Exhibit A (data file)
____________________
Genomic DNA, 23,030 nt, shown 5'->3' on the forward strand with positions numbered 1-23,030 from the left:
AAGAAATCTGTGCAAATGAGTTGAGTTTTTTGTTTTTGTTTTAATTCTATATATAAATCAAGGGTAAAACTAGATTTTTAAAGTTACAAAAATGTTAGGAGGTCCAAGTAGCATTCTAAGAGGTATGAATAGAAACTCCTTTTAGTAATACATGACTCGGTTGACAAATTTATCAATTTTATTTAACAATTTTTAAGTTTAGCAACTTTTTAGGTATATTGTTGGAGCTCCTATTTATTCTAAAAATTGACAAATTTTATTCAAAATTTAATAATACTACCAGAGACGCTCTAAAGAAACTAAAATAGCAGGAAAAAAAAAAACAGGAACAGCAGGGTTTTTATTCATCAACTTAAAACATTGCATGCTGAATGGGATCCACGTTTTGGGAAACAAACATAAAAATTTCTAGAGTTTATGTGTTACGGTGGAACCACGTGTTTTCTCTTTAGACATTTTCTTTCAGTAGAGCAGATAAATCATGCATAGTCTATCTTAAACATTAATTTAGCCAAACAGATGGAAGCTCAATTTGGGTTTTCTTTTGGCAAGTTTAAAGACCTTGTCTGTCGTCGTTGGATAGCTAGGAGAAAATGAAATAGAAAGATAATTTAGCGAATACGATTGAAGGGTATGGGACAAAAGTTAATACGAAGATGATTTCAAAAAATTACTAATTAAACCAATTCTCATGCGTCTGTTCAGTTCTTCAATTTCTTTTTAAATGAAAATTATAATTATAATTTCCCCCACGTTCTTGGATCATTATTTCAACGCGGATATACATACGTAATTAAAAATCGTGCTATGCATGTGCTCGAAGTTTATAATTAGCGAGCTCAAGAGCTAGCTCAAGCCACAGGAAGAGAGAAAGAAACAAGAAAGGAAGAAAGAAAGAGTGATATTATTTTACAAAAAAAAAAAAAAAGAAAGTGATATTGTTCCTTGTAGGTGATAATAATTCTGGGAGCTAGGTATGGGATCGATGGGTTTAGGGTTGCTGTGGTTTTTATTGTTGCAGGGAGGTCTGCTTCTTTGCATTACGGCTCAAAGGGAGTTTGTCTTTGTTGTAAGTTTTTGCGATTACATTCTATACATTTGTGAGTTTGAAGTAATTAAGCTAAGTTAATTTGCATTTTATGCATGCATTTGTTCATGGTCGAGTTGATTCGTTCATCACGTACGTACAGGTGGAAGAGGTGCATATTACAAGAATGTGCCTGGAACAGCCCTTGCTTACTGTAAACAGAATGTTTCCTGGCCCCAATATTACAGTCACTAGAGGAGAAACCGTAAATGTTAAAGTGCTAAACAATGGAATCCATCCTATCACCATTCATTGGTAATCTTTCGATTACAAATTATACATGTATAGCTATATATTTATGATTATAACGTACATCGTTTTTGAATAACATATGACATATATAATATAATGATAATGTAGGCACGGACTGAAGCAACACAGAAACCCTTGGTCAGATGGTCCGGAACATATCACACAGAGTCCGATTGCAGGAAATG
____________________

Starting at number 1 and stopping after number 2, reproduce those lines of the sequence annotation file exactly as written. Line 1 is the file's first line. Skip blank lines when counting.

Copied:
Genomic DNA, 23,030 nt, shown 5'->3' on the forward strand with positions numbered 1-23,030 from the left:
AAGAAATCTGTGCAAATGAGTTGAGTTTTTTGTTTTTGTTTTAATTCTATATATAAATCAAGGGTAAAACTAGATTTTTAAAGTTACAAAAATGTTAGGAGGTCCAAGTAGCATTCTAAGAGGTATGAATAGAAACTCCTTTTAGTAATACATGACTCGGTTGACAAATTTATCAATTTTATTTAACAATTTTTAAGTTTAGCAACTTTTTAGGTATATTGTTGGAGCTCCTATTTATTCTAAAAATTGACAAATTTTATTCAAAATTTAATAATACTACCAGAGACGCTCTAAAGAAACTAAAATAGCAGGAAAAAAAAAAACAGGAACAGCAGGGTTTTTATTCATCAACTTAAAACATTGCATGCTGAATGGGATCCACGTTTTGGGAAACAAACATAAAAATTTCTAGAGTTTATGTGTTACGGTGGAACCACGTGTTTTCTCTTTAGACATTTTCTTTCAGTAGAGCAGATAAATCATGCATAGTCTATCTTAAACATTAATTTAGCCAAACAGATGGAAGCTCAATTTGGGTTTTCTTTTGGCAAGTTTAAAGACCTTGTCTGTCGTCGTTGGATAGCTAGGAGAAAATGAAATAGAAAGATAATTTAGCGAATACGATTGAAGGGTATGGGACAAAAGTTAATACGAAGATGATTTCAAAAAATTACTAATTAAACCAATTCTCATGCGTCTGTTCAGTTCTTCAATTTCTTTTTAAATGAAAATTATAATTATAATTTCCCCCACGTTCTTGGATCATTATTTCAACGCGGATATACATACGTAATTAAAAATCGTGCTATGCATGTGCTCGAAGTTTATAATTAGCGAGCTCAAGAGCTAGCTCAAGCCACAGGAAGAGAGAAAGAAACAAGAAAGGAAGAAAGAAAGAGTGATATTATTTTACAAAAAAAAAAAAAAAGAAAGTGATATTGTTCCTTGTAGGTGATAATAATTCTGGGAGCTAGGTATGGGATCGATGGGTTTAGGGTTGCTGTGGTTTTTATTGTTGCAGGGAGGTCTGCTTCTTTGCATTACGGCTCAAAGGGAGTTTGTCTTTGTTGTAAGTTTTTGCGATTACATTCTATACATTTGTGAGTTTGAAGTAATTAAGCTAAGTTAATTTGCATTTTATGCATGCATTTGTTCATGGTCGAGTTGATTCGTTCATCACGTACGTACAGGTGGAAGAGGTGCATATTACAAGAATGTGCCTGGAACAGCCCTTGCTTACTGTAAACAGAATGTTTCCTGGCCCCAATATTACAGTCACTAGAGGAGAAACCGTAAATGTTAAAGTGCTAAACAATGGAATCCATCCTATCACCATTCATTGGTAATCTTTCGATTACAAATTATACATGTATAGCTATATATTTATGATTATAACGTACATCGTTTTTGAATAACATATGACATATATAATATAATGATAATGTAGGCACGGACTGAAGCAACACAGAAACCCTTGGTCAGATGGTCCGGAACATATCACACAGAGTCCGATTGCAGGAAATG